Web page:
stages towards receiving the promoted offer and did not realise that by entering their phone number they would be charged. At least one affiliate marketer promoted the Amazecell competition by masking the terms and conditions, including pricing, from the actual competition page. In the Amazecell case, consumers were charged £5 per question sent to their phone. Consumers were subsequently charged for further questions regardless of whether or not they answered them. Over 89,000 consumers entered the service only once but were sent a second question for which they were charged. PhonepayPlus’ Tribunal found that the companies had breached the Code of Practice by misleading consumers and not providing clear pricing information. Amazecell Ltd was fined £300,000 and mBill Pty Ltd was fined £150,000. Both have been ordered to refund any consumer who requests a refund. Paul Whiteing, PhonepayPlus’ Chief Executive, commented on the cases and also gave some practical advice to consumers: “Our Code of Practice is clear about premium rate service providers’ responsibilities and this includes the way in which their services are promoted. These adjudications send a strong message to providers that they need to be sure how their services are promoted online by affiliate marketers. These judgements make clear that misleading behaviours such as this will attract sizeable penalties. We have contacted Facebook about these issues and we want to discuss with them what steps can be taken to prevent such abuse of social media before harm occurs. “For consumers and social media users who are concerned about such practices, I would give this advice: Treat your phone number like your bank card pin number and before you input it online, be sure how the number will be used and what you are signing up for. My other piece of advice is old-fashioned but still worth remembering – if it looks too good to be true then, unfortunately,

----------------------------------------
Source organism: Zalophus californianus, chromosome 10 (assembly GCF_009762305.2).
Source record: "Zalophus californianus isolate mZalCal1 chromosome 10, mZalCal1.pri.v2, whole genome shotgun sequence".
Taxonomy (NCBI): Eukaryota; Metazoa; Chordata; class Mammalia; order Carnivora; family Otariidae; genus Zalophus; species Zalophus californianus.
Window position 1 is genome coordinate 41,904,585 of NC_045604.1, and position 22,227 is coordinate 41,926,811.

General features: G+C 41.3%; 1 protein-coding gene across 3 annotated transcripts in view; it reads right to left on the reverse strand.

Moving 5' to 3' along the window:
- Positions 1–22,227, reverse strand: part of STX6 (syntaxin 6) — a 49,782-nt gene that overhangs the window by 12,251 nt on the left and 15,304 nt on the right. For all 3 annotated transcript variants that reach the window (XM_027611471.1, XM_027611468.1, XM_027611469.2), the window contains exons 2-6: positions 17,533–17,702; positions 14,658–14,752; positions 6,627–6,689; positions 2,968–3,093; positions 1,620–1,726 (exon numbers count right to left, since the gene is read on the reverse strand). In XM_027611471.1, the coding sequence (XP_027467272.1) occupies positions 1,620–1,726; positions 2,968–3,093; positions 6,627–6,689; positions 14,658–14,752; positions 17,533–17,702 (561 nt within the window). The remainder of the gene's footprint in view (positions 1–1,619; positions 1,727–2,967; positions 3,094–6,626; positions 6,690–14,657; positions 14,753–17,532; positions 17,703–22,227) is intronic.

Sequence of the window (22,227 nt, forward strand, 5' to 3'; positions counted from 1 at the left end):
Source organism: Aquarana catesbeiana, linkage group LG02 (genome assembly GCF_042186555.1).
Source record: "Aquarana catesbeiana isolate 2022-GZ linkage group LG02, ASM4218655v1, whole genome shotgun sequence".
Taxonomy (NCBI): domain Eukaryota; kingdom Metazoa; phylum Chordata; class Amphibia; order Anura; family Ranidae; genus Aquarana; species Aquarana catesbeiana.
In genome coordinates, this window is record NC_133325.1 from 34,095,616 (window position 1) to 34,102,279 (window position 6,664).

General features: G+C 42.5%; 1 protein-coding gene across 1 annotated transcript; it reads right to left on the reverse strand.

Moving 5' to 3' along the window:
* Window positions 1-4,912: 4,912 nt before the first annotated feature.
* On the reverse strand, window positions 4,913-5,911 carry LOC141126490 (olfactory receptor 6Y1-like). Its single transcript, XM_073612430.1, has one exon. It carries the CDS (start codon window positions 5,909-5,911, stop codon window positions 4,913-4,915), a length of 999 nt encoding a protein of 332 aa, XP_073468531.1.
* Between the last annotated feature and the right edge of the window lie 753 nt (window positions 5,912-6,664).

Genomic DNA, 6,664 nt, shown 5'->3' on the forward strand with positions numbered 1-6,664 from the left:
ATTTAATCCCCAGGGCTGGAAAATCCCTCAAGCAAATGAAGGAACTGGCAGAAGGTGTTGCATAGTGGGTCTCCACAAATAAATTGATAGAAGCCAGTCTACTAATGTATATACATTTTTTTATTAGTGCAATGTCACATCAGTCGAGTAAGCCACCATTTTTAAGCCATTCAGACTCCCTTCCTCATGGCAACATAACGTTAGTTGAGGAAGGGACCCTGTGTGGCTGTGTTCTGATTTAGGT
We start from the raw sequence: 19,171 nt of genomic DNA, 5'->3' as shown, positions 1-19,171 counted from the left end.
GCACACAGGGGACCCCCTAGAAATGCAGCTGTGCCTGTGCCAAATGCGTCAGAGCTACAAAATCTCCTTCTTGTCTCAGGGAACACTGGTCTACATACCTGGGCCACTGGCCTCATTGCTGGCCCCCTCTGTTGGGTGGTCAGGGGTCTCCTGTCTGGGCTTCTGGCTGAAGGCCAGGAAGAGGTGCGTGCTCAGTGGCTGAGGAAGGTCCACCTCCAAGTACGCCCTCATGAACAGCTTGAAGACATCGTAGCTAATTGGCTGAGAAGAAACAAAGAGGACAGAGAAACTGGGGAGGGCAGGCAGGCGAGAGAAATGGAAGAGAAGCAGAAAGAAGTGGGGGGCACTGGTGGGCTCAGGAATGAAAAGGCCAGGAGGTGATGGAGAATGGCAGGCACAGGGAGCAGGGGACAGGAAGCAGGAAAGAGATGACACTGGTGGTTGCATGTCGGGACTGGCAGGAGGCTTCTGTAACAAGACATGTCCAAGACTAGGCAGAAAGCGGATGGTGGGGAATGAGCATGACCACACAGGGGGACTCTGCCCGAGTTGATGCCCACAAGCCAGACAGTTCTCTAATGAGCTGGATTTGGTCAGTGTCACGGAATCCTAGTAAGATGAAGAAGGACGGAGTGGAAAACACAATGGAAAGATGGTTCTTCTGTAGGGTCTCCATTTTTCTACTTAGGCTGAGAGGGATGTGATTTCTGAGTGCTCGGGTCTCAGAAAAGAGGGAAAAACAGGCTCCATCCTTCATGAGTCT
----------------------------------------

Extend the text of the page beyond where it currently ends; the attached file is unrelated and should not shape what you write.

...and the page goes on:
Bango’s m-payments reaches more than 1bn mobile users

bango has announced that its mobile payments platform is now accessible to one billion mobile subscribers worldwide. This mobile industry milestone demonstrates the knowledge that operator billing – charging purchases to a phone bill with one click - is key to the viability of on-line payments for the mobile generation. The first wave of e-commerce depended on a combination of expensive personal computers, an internet connection, and access to a separate payment card. The mobile internet means anyone with a phone is online, and has a built-in method of payment. Companies seeking to monetize their mobile audience can plug into Bango and collect payments from more than one billion consumers without needing cards, pre-registered accounts or having to send text messages. Bango’s pervasive presence across the mobile web, billing for app stores, publishers and mobile operators, enables Bango to automatically identify more mobile users, creating a massive platform effect for its partners. As a result, Bango maximizes the number of one click payments presented on mobile devices, producing significantly higher rates of collection. Billing with the Bango payment platform delivers an average conversion rate of 77%. Unlike competing mobile payment approaches, most users who click ‘buy’, do buy. The mobile industry increasingly recognizes that the best way to monetize a mobile audience is to ask users to pay for content and services. With unrivalled conversion rates and consumer reach, Bango has emerged as the natural partner for the task.

Bango is now the payments platform of choice for many of the world’s leading app stores and mobile brands. Bango’s app store connections include Facebook, Blackberry App World, Windows Phone Store, Opera Mobile Store and operator-led connections to Google Play. In addition, Bango has announced an agreement to provide payment services to Amazon and has become a technology partner for MasterCard’s PayPass mobile wallet. Finally, Bango has built direct connections into the billing systems of more than 90 operators around the globe. The result is that more than one billion consumers can access Bango’s mobile payment platform and pay for content and services on their phone bill. Commenting on the milestone, Bango CEO Ray Anderson said “We’re immensely proud to have brought our frictionless payment experience to such a significant percentage of the world’s mobile users”. “It’s taken 12 months to double our reach and hit the one billion milestone. With momentum and market growth in our favor it won’t be long before our reach is two billion and beyond. The next billion will likely be found in the emerging economies of Brazil, Russia, India and China, where we’re already making progress.” Bango’s analysis indicates that the service was accessible to 1,069,836,000 mobile users around the world, on 30th September 2012. Bango’s calculation was based on the subscriber base of each connected operator and used only data available in the public domain. The largest contributions to the overall total came from Europe (327 million), N America (320 million), and Asia (98 million).